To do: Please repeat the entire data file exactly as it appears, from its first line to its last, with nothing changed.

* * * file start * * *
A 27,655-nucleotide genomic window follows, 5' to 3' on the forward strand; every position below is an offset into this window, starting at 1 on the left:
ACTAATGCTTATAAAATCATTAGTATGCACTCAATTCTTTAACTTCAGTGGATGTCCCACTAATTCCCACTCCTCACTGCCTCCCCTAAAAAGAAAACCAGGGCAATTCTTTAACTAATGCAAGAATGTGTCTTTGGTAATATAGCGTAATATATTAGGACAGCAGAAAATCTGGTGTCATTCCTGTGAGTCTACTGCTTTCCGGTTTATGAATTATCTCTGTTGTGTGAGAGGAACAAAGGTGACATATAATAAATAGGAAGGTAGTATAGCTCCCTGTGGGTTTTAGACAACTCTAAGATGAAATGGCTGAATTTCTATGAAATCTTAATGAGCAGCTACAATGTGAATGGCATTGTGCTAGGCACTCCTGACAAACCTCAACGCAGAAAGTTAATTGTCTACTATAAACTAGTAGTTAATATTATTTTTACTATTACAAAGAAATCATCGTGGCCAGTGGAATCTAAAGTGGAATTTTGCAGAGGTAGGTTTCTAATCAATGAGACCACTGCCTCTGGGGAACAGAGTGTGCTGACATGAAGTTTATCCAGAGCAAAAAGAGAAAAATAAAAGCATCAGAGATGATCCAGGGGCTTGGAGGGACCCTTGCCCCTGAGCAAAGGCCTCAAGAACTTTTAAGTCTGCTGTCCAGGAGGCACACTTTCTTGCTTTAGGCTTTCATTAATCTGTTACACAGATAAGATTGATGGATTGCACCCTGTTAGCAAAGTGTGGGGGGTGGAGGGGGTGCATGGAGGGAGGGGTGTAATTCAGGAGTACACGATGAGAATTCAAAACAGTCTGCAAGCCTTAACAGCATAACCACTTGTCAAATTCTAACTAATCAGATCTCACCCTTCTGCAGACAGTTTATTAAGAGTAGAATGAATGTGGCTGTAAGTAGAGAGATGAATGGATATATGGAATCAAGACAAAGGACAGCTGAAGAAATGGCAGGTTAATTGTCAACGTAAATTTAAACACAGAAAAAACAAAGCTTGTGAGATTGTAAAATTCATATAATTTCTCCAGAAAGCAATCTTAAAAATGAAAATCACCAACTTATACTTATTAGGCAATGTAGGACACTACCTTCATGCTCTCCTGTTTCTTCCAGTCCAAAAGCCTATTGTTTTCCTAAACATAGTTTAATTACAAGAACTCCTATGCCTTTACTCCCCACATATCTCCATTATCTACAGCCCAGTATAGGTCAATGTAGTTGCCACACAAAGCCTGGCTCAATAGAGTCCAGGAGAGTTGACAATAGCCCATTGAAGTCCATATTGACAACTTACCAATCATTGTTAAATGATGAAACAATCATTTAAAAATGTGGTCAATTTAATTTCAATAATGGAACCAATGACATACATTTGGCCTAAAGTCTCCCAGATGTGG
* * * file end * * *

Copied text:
A 27,655-nucleotide genomic window follows, 5' to 3' on the forward strand; every position below is an offset into this window, starting at 1 on the left:
ACTAATGCTTATAAAATCATTAGTATGCACTCAATTCTTTAACTTCAGTGGATGTCCCACTAATTCCCACTCCTCACTGCCTCCCCTAAAAAGAAAACCAGGGCAATTCTTTAACTAATGCAAGAATGTGTCTTTGGTAATATAGCGTAATATATTAGGACAGCAGAAAATCTGGTGTCATTCCTGTGAGTCTACTGCTTTCCGGTTTATGAATTATCTCTGTTGTGTGAGAGGAACAAAGGTGACATATAATAAATAGGAAGGTAGTATAGCTCCCTGTGGGTTTTAGACAACTCTAAGATGAAATGGCTGAATTTCTATGAAATCTTAATGAGCAGCTACAATGTGAATGGCATTGTGCTAGGCACTCCTGACAAACCTCAACGCAGAAAGTTAATTGTCTACTATAAACTAGTAGTTAATATTATTTTTACTATTACAAAGAAATCATCGTGGCCAGTGGAATCTAAAGTGGAATTTTGCAGAGGTAGGTTTCTAATCAATGAGACCACTGCCTCTGGGGAACAGAGTGTGCTGACATGAAGTTTATCCAGAGCAAAAAGAGAAAAATAAAAGCATCAGAGATGATCCAGGGGCTTGGAGGGACCCTTGCCCCTGAGCAAAGGCCTCAAGAACTTTTAAGTCTGCTGTCCAGGAGGCACACTTTCTTGCTTTAGGCTTTCATTAATCTGTTACACAGATAAGATTGATGGATTGCACCCTGTTAGCAAAGTGTGGGGGGTGGAGGGGGTGCATGGAGGGAGGGGTGTAATTCAGGAGTACACGATGAGAATTCAAAACAGTCTGCAAGCCTTAACAGCATAACCACTTGTCAAATTCTAACTAATCAGATCTCACCCTTCTGCAGACAGTTTATTAAGAGTAGAATGAATGTGGCTGTAAGTAGAGAGATGAATGGATATATGGAATCAAGACAAAGGACAGCTGAAGAAATGGCAGGTTAATTGTCAACGTAAATTTAAACACAGAAAAAACAAAGCTTGTGAGATTGTAAAATTCATATAATTTCTCCAGAAAGCAATCTTAAAAATGAAAATCACCAACTTATACTTATTAGGCAATGTAGGACACTACCTTCATGCTCTCCTGTTTCTTCCAGTCCAAAAGCCTATTGTTTTCCTAAACATAGTTTAATTACAAGAACTCCTATGCCTTTACTCCCCACATATCTCCATTATCTACAGCCCAGTATAGGTCAATGTAGTTGCCACACAAAGCCTGGCTCAATAGAGTCCAGGAGAGTTGACAATAGCCCATTGAAGTCCATATTGACAACTTACCAATCATTGTTAAATGATGAAACAATCATTTAAAAATGTGGTCAATTTAATTTCAATAATGGAACCAATGACATACATTTGGCCTAAAGTCTCCCAGATGTGG